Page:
Intel claims its CPUs will match Apple's silicon performance by 2024, but I have my doubts

A stylized Intel Core processor in a futuristic motherboard
(Image credit: Intel)

Intel CEO Pat Gelsinger recently made the bold claim that Windows-powered PCs will rival the performance of Mac devices by the end of 2024. Though it seems that it’s too late for the Meteor Lake series to properly catch up, Gelsinger claims that the Arrow Lake, Lunar Lake, and Panther Lake chips are set to match Apple’s silicon.

At the very least, it seems that Intel has been learning from its biggest processor competition since Apple split from the manufacturer and started making its own chips in-house to considerable success. For instance, back in 2021 Apple essentially combined two M1 Max chips together to make a super-chip, the M1 Ultra, using a technique called ‘advanced packaging.’ 

Intel has been studying that same technique ever since, and it led to the Meteor Lake processor that’s set to debut on December 14. It also seems like Intel is adopting Apple’s efficiency and performance core approach when it comes to its chips, which should make for some incredible advancements in its own technology.

So why am I so doubtful about Gelsinger's claims? Because the timeframe is simply too soon to be feasible, and he's being unrealistically optimistic.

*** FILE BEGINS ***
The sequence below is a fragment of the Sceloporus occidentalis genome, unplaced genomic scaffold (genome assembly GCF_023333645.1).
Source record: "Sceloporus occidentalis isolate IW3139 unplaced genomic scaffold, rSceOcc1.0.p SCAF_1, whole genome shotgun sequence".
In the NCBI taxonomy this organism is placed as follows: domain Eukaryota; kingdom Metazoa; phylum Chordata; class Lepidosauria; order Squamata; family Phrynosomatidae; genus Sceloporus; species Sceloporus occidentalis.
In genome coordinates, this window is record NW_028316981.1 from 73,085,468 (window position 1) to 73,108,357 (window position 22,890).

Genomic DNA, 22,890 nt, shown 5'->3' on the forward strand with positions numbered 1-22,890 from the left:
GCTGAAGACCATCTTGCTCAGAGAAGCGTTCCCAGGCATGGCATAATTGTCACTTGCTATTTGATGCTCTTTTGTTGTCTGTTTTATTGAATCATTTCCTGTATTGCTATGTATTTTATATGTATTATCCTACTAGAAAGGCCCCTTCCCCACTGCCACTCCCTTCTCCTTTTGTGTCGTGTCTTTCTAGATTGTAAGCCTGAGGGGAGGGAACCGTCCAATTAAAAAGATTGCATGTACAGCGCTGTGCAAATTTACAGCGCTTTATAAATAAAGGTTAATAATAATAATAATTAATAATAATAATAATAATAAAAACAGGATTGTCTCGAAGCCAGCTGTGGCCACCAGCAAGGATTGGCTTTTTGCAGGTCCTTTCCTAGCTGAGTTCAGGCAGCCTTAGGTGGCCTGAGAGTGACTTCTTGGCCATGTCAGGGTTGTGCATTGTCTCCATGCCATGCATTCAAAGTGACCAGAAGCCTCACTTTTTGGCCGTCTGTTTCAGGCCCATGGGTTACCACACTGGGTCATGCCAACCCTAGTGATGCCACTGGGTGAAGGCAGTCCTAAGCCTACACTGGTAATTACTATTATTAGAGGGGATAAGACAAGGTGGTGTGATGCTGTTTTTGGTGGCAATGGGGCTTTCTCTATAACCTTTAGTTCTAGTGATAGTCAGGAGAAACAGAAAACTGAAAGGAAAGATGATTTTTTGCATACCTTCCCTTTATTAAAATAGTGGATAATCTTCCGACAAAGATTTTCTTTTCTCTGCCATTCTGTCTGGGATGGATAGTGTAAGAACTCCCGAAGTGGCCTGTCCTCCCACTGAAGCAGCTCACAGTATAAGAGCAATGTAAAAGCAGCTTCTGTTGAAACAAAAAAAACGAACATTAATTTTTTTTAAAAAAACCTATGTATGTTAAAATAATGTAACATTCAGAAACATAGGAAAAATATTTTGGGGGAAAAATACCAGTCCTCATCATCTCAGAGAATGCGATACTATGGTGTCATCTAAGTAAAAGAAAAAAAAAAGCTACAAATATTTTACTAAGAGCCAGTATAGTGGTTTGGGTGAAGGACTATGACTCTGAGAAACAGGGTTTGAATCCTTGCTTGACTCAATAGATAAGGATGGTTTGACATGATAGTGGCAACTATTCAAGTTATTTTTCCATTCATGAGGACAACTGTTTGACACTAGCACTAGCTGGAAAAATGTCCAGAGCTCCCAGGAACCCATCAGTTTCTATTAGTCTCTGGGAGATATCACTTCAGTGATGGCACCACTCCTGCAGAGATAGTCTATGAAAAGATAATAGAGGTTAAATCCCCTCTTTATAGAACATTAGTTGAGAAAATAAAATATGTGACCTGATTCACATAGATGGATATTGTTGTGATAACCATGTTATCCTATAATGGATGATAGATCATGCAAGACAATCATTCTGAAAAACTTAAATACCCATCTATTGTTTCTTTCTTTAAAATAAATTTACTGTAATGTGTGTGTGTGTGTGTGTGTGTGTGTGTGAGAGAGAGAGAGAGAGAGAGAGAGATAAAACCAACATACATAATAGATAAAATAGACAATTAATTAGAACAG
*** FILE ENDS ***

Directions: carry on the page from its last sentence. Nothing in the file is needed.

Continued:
Apple M1

(Image credit: Apple)

Intel has been trailing behind Apple for years, only releasing a chip that uses advanced packaging in 2023, when Apple had already released its own silicon with the same tech years before. It's the same story with the concept of performance and efficiency cores, which Intel is finally looking at now in 2023, with Apple having already used them to great effect. 

I have no doubt that Intel is capable of applying these and other technologies like AI to its future processors to make them far more powerful and efficient. And it’s definitely possible that the manufacturer’s chips could eventually challenge Apple's silicon. In fact, I hope they eventually do, because more competition can only lead to more innovation, and that's a good thing for the buying public.

However, Intel accomplishing such a lofty goal, especially when it’s been so far behind Apple for so long, is simply not possible within the timeframe envisaged by Gelsinger. Meteor Lake, as advanced as is it, is still not even close to what Apple’s best chips can do, and Apple is most likely preparing for its M3 series of silicon, which is sure to be one of the best processors ever made.

I’m looking forward to seeing what Intel can do with its future processor series Arrow Lake, Lunar Lake, and Panther Lake, as each generation is sure to surpass the previous in both technology and scope. But don’t expect me to believe you can perform this miracle of a feat in just a year, Intel. It simply ain’t happening.

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Allisa James
Computing Staff Writer

Named by the CTA as a CES 2023 Media Trailblazer, Allisa is a Computing Staff Writer who covers breaking news and rumors in the computing industry, as well as reviews, hands-on previews, featured articles, and the latest deals and trends. In her spare time you can find her chatting it up on her two podcasts, Megaten Marathon and Combo Chain, as well as playing any JRPGs she can get her hands on.